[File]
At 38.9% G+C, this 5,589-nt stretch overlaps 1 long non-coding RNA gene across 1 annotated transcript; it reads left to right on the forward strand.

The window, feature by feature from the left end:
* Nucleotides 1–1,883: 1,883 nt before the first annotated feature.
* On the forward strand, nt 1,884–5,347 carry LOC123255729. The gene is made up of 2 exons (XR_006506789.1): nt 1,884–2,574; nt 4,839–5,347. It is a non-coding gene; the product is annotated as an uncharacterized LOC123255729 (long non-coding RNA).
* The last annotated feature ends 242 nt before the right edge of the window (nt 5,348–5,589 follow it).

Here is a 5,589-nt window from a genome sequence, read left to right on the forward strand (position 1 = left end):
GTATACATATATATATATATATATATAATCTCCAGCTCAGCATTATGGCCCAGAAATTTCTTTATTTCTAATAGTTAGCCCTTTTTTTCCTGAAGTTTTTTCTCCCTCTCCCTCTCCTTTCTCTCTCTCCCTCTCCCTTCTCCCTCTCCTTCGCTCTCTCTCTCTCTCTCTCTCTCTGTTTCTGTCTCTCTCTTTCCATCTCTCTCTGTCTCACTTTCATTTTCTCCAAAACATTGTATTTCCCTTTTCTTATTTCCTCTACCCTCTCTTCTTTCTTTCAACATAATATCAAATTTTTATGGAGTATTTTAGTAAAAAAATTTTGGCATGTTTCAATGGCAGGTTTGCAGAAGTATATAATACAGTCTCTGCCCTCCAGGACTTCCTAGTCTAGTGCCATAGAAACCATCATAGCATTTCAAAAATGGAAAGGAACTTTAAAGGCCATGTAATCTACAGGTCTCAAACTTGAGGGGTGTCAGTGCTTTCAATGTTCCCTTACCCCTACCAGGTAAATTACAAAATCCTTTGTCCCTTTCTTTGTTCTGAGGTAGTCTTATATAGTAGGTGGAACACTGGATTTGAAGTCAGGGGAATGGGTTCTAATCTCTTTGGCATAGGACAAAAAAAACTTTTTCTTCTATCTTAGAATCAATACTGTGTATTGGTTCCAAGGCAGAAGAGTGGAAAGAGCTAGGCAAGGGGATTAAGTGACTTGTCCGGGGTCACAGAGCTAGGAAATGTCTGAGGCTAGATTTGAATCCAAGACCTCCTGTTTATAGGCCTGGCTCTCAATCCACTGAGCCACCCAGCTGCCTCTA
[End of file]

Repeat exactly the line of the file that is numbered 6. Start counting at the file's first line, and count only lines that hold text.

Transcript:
Here is a 5,589-nt window from a genome sequence, read left to right on the forward strand (position 1 = left end):